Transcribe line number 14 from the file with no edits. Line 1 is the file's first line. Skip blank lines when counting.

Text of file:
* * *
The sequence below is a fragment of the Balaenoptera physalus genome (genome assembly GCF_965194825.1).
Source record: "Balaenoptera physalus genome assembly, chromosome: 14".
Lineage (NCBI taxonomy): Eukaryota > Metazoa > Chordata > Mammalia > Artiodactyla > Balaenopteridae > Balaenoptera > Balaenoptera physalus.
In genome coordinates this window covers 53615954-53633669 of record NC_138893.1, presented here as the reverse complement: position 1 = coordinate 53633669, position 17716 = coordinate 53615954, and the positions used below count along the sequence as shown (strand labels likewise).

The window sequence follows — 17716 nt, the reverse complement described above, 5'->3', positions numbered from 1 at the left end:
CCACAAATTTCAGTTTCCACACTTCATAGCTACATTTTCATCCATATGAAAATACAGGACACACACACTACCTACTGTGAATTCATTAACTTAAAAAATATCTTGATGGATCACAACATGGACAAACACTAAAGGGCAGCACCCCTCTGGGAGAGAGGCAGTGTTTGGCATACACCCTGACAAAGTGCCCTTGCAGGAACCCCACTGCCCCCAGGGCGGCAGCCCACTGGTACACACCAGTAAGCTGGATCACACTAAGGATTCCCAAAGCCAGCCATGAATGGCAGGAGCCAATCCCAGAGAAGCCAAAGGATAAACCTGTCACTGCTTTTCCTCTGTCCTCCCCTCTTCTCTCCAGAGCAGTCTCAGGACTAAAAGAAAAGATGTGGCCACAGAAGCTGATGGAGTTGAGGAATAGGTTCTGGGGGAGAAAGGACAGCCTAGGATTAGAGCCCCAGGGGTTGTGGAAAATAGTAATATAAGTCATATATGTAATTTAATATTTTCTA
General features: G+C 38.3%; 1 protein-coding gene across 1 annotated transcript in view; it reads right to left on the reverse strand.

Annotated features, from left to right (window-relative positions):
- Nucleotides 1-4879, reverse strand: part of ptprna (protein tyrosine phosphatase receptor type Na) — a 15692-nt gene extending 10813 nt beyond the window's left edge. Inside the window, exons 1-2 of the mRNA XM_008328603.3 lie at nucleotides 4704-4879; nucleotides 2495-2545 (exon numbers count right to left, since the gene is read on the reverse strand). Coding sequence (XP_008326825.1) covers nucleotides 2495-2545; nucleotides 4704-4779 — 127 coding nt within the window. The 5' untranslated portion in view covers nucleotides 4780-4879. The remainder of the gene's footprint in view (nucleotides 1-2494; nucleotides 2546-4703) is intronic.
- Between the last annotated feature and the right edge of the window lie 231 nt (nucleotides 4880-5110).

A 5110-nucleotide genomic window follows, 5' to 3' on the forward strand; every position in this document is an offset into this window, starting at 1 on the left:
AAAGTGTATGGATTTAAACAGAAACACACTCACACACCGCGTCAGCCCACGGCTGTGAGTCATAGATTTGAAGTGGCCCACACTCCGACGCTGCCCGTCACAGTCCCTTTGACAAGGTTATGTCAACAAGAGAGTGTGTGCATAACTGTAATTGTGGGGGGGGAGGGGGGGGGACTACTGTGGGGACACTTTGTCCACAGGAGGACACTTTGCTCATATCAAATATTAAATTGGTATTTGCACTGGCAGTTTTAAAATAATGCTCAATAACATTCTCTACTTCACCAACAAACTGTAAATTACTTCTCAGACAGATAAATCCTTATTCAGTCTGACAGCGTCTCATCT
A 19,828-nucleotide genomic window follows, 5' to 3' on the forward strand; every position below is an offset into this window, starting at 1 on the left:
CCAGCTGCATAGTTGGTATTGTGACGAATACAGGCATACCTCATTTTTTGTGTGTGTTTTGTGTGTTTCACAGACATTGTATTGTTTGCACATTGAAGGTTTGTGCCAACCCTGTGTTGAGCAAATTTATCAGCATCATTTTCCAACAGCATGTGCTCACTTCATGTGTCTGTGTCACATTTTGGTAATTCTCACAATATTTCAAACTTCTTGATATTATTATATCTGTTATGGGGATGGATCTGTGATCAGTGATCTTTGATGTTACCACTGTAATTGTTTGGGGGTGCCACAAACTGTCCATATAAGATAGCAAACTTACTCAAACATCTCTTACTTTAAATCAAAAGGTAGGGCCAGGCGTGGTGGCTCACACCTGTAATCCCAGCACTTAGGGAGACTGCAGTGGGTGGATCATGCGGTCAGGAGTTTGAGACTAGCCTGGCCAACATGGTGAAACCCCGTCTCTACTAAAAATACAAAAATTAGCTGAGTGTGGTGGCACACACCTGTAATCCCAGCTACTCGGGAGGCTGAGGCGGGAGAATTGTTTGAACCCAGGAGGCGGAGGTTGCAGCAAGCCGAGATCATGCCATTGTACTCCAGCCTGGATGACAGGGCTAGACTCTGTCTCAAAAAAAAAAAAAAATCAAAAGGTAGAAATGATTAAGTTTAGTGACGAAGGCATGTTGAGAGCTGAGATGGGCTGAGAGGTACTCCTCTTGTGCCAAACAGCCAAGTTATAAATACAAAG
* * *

CCAGCTGCATAGTTGGTATTGTGACGAATACAGGCATACCTCATTTTTTGTGTGTGTTTTGTGTGTTTCACAGACATTGTATTGTTTGCACATTGAAGGTTTGTGCCAACCCTGTGTTGAGCAAATTTATCAGCATCATTTTCCAACAGCATGTGCTCACTTCATGTGTCTGTGTCACATTTTGGTAATTCTCACAATATTTCAAACTTCTTGATATTATTATATCTGTTATGGGGATGGATCTGTGATCAGTGATCTTTGATGTTACCACTGTAATTGTTTGGGGGTGCCACAAACTGTCCATATAAGATAGCAAACTTACTCAAACATCTCTTACTTTAAATCAAAAGGTAGGGCCAGGCGTGGTGGCTCACACCTGTAATCCCAGCACTTAGGGAGACTGCAGTGGGTGGATCATGCGGTCAGGAGTTTGAGACTAGCCTGGCCAACATGGTGAAACCCCGTCTCTACTAAAAATACAAAAATTAGCTGAGTGTGGTGGCACACACCTGTAATCCCAGCTACTCGGGAGGCTGAGGCGGGAGAATTGTTTGAACCCAGGAGGCGGAGGTTGCAGCAAGCCGAGATCATGCCATTGTACTCCAGCCTGGATGACAGGGCTAGACTCTGTCTCAAAAAAAAAAAAAAATCAAAAGGTAGAAATGATTAAGTTTAGTGACGAAGGCATGTTGAGAGCTGAGATGGGCTGAGAGGTACTCCTCTTGTGCCAAACAGCCAAGTTATAAATACAAAG